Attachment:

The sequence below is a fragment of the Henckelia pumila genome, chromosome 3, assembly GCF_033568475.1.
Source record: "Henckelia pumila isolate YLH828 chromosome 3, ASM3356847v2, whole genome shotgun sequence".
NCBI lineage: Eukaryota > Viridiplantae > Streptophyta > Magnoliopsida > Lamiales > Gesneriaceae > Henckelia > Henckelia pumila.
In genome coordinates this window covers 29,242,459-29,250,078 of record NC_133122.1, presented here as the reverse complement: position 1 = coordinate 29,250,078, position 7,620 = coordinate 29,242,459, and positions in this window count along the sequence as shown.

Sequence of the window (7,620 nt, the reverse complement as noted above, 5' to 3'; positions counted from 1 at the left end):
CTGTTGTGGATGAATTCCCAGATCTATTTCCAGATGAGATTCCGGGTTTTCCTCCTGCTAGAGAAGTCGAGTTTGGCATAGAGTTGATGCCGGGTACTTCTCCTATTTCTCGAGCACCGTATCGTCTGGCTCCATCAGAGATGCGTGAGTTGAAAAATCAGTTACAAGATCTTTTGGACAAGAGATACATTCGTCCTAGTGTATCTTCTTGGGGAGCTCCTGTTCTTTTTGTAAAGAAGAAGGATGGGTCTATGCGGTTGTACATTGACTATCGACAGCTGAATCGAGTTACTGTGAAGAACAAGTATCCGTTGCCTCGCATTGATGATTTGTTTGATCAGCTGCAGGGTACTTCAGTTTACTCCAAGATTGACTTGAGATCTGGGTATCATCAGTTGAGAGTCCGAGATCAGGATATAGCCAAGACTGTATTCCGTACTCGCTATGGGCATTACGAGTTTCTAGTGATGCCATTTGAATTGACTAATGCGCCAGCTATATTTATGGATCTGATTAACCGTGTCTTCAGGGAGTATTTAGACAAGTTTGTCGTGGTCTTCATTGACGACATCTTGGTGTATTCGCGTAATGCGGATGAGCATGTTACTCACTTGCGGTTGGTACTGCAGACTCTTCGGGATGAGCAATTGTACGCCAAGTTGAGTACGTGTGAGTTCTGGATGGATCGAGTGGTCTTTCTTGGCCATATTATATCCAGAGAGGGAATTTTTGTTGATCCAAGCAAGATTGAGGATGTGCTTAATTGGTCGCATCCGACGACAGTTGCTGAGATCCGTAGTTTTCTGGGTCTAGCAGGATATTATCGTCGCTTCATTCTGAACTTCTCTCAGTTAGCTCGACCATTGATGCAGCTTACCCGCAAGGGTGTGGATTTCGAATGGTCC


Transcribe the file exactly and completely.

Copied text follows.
The sequence below is a fragment of the Henckelia pumila genome, chromosome 3, assembly GCF_033568475.1.
Source record: "Henckelia pumila isolate YLH828 chromosome 3, ASM3356847v2, whole genome shotgun sequence".
NCBI lineage: Eukaryota > Viridiplantae > Streptophyta > Magnoliopsida > Lamiales > Gesneriaceae > Henckelia > Henckelia pumila.
In genome coordinates this window covers 29,242,459-29,250,078 of record NC_133122.1, presented here as the reverse complement: position 1 = coordinate 29,250,078, position 7,620 = coordinate 29,242,459, and positions in this window count along the sequence as shown.

Sequence of the window (7,620 nt, the reverse complement as noted above, 5' to 3'; positions counted from 1 at the left end):
CTGTTGTGGATGAATTCCCAGATCTATTTCCAGATGAGATTCCGGGTTTTCCTCCTGCTAGAGAAGTCGAGTTTGGCATAGAGTTGATGCCGGGTACTTCTCCTATTTCTCGAGCACCGTATCGTCTGGCTCCATCAGAGATGCGTGAGTTGAAAAATCAGTTACAAGATCTTTTGGACAAGAGATACATTCGTCCTAGTGTATCTTCTTGGGGAGCTCCTGTTCTTTTTGTAAAGAAGAAGGATGGGTCTATGCGGTTGTACATTGACTATCGACAGCTGAATCGAGTTACTGTGAAGAACAAGTATCCGTTGCCTCGCATTGATGATTTGTTTGATCAGCTGCAGGGTACTTCAGTTTACTCCAAGATTGACTTGAGATCTGGGTATCATCAGTTGAGAGTCCGAGATCAGGATATAGCCAAGACTGTATTCCGTACTCGCTATGGGCATTACGAGTTTCTAGTGATGCCATTTGAATTGACTAATGCGCCAGCTATATTTATGGATCTGATTAACCGTGTCTTCAGGGAGTATTTAGACAAGTTTGTCGTGGTCTTCATTGACGACATCTTGGTGTATTCGCGTAATGCGGATGAGCATGTTACTCACTTGCGGTTGGTACTGCAGACTCTTCGGGATGAGCAATTGTACGCCAAGTTGAGTACGTGTGAGTTCTGGATGGATCGAGTGGTCTTTCTTGGCCATATTATATCCAGAGAGGGAATTTTTGTTGATCCAAGCAAGATTGAGGATGTGCTTAATTGGTCGCATCCGACGACAGTTGCTGAGATCCGTAGTTTTCTGGGTCTAGCAGGATATTATCGTCGCTTCATTCTGAACTTCTCTCAGTTAGCTCGACCATTGATGCAGCTTACCCGCAAGGGTGTGGATTTCGAATGGTCC